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Wednesday, June 15, 2011

Giving Birth to Pop

Robert Rauschenberg, 1925-2008
We tend to think that Abstract Expressionism suddenly gave way to Pop art sometime about 1960, give or take a couple years, as if the Pop artist like Jasper Johns, Andy Warhol, or Roy Lichtenstein suddenly slammed the door on gestural painting in favor of their tightly controlled efforts at merging "pop" culture with so-called "high" culture. Well, it may not have been quite that neat and simple but such perceptions do have some element of truth in that the year 1960 is something of a convenient milestone for both styles. However there is one artist that stands nearly alone as a transitional figure between the two styles. That man is Robert Rauschenberg.

Black Mountain College in North Carolina might seem a rather unlikely womb for the birth of a new era in American art, but it was here in the late 1940s that Rauschenberg attended classes taught by Josef Albers and Willem de Kooning, and here he fell under the influence of composer John Cage and choreographer Merce Cunningham. Just as Cage used "found sounds" in his music, Rauschenberg, in the 1950s, applied "found images"--scraps of paper, actual objects, signs, newspaper clippings, attached to the canvas of his paintings, and then integrated into a single composition with the liberal application of paint ala de Kooning and Albers. He once did a painting called "Bed" made up of an actual pillow and quilt, attached to his canvas and splashed with huge quantities of runny paint--a hotel maid's worst nightmare.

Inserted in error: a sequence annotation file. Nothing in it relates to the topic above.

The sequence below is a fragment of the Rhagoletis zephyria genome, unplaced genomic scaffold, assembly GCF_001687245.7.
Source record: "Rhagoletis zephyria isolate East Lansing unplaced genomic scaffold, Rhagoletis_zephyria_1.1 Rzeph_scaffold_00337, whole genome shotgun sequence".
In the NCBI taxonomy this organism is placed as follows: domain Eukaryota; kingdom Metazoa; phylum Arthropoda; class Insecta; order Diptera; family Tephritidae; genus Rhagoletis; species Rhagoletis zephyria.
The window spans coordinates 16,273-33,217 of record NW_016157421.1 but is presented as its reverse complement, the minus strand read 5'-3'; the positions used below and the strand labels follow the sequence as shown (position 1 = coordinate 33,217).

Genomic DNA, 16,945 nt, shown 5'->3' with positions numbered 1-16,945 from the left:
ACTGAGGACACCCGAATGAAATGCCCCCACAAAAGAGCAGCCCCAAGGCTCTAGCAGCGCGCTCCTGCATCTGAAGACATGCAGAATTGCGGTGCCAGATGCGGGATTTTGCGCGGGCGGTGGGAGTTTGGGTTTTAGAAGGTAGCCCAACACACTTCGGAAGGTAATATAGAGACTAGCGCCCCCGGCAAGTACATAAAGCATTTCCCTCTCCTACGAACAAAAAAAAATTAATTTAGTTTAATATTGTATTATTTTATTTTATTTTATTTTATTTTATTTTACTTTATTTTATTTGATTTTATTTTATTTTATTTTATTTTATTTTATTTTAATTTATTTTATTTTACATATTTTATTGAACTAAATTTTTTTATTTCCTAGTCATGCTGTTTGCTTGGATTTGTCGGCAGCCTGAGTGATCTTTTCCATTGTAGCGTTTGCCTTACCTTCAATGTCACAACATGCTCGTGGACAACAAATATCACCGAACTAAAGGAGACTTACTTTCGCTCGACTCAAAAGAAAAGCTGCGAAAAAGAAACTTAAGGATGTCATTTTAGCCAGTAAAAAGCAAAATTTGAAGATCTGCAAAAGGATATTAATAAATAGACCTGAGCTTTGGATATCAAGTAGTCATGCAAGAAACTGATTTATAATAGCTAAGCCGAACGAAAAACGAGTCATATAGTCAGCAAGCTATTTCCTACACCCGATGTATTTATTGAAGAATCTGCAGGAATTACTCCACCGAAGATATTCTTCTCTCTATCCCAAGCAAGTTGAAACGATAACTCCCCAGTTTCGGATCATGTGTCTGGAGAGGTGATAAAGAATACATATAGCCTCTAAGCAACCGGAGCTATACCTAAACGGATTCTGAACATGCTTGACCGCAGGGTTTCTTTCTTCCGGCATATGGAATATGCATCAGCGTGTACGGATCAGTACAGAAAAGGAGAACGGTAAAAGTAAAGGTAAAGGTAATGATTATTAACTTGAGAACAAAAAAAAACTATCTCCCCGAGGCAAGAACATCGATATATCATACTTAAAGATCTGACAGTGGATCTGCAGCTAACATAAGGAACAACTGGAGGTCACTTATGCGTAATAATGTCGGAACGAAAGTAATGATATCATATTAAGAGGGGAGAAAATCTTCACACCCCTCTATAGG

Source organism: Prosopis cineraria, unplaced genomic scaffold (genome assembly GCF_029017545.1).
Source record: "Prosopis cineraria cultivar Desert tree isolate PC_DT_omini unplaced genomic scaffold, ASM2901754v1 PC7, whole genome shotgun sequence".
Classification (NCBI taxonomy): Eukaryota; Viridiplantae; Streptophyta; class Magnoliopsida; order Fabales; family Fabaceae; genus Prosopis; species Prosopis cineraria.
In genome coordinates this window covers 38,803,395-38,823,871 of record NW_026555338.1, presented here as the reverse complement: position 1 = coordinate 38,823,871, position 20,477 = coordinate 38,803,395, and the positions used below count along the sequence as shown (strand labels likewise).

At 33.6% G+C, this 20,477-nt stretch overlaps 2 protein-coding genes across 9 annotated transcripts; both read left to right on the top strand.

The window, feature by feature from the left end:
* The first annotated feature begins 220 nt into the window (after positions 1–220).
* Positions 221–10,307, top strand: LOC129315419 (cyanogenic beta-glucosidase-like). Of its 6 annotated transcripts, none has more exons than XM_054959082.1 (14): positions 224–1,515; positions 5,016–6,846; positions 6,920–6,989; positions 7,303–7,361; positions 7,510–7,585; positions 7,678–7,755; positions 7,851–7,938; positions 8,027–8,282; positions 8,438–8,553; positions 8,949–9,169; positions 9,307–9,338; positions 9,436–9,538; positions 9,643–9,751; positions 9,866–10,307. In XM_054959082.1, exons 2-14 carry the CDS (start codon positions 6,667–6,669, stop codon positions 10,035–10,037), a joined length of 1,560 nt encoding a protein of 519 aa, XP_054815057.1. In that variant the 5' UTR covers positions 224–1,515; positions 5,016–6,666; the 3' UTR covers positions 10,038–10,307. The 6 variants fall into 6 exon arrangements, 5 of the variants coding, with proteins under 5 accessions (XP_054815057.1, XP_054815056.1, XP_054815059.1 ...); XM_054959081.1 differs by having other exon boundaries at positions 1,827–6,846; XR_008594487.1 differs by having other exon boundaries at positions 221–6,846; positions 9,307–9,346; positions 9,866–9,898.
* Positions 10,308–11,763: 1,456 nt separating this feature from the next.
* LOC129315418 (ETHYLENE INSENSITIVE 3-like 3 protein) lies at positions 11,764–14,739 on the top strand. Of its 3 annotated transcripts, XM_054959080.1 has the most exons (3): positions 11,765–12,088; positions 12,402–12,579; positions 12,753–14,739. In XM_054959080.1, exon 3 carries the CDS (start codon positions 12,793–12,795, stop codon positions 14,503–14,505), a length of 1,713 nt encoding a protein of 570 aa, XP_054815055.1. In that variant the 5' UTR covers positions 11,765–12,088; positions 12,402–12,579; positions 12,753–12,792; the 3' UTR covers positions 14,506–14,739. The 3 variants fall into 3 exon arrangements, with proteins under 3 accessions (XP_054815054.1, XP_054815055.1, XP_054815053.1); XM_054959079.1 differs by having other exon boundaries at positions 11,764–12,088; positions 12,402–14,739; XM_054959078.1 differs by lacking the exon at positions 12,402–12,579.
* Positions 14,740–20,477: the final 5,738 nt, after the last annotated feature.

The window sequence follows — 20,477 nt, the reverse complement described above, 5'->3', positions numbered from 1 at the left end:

Estate, 1963, Robert Rauschenberg
While at Black Mountain, Rauschenberg not only learned action painting, but studied photography as well. Rauschenberg came late to Abstract Expressionism but not to the use of photographic silk-screened images in paintings.  His sources for these images were common, everyday magazines and newspapers, which made him among the first (along with Warhol) to experiment with painted pop culture.  His 1963 painting, Estate, combined the use of oil paints and printers ink to create a montage made up of interior and exterior architectural photos silk-screened amongst freely applied abstract,  gestural strokes of paint. Rauschenberg, it could be said,  was a sort of artistic "midwife" giving birth to an evolutionary "missing link" between de Kooning and Warhol.

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